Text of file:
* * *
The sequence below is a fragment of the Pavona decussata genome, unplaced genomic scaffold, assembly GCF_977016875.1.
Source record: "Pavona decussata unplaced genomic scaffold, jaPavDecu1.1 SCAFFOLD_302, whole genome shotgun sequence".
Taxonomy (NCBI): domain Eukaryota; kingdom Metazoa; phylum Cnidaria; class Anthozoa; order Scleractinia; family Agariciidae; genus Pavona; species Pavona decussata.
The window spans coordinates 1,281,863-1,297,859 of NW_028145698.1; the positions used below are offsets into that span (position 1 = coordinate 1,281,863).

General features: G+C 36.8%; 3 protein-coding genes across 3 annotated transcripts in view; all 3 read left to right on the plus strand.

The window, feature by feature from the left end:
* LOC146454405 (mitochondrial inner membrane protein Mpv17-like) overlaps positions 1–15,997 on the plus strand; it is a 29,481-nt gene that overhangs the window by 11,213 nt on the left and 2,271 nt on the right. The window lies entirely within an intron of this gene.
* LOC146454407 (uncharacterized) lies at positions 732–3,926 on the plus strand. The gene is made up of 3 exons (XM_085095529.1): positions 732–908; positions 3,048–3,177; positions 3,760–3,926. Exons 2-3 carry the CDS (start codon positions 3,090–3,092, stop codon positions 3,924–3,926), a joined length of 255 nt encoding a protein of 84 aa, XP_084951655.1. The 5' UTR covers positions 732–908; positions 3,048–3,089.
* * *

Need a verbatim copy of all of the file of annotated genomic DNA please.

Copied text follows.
The sequence below is a fragment of the Pavona decussata genome, unplaced genomic scaffold, assembly GCF_977016875.1.
Source record: "Pavona decussata unplaced genomic scaffold, jaPavDecu1.1 SCAFFOLD_302, whole genome shotgun sequence".
Taxonomy (NCBI): domain Eukaryota; kingdom Metazoa; phylum Cnidaria; class Anthozoa; order Scleractinia; family Agariciidae; genus Pavona; species Pavona decussata.
The window spans coordinates 1,281,863-1,297,859 of NW_028145698.1; the positions used below are offsets into that span (position 1 = coordinate 1,281,863).

General features: G+C 36.8%; 3 protein-coding genes across 3 annotated transcripts in view; all 3 read left to right on the plus strand.

The window, feature by feature from the left end:
* LOC146454405 (mitochondrial inner membrane protein Mpv17-like) overlaps positions 1–15,997 on the plus strand; it is a 29,481-nt gene that overhangs the window by 11,213 nt on the left and 2,271 nt on the right. The window lies entirely within an intron of this gene.
* LOC146454407 (uncharacterized) lies at positions 732–3,926 on the plus strand. The gene is made up of 3 exons (XM_085095529.1): positions 732–908; positions 3,048–3,177; positions 3,760–3,926. Exons 2-3 carry the CDS (start codon positions 3,090–3,092, stop codon positions 3,924–3,926), a joined length of 255 nt encoding a protein of 84 aa, XP_084951655.1. The 5' UTR covers positions 732–908; positions 3,048–3,089.